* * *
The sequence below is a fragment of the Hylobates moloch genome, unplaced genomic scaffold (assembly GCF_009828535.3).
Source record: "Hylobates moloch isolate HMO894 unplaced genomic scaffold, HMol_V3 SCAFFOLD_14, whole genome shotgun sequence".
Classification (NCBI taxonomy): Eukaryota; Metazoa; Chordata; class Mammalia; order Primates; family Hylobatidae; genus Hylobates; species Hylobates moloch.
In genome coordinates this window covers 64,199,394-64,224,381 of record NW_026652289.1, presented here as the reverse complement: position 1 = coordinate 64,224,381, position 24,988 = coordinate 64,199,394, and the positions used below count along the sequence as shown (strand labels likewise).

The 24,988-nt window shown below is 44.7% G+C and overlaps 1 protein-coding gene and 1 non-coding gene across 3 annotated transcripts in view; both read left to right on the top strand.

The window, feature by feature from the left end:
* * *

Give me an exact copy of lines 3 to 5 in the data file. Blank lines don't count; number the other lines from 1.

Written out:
Classification (NCBI taxonomy): Eukaryota; Metazoa; Chordata; class Mammalia; order Primates; family Hylobatidae; genus Hylobates; species Hylobates moloch.
In genome coordinates this window covers 64,199,394-64,224,381 of record NW_026652289.1, presented here as the reverse complement: position 1 = coordinate 64,224,381, position 24,988 = coordinate 64,199,394, and the positions used below count along the sequence as shown (strand labels likewise).

The 24,988-nt window shown below is 44.7% G+C and overlaps 1 protein-coding gene and 1 non-coding gene across 3 annotated transcripts in view; both read left to right on the top strand.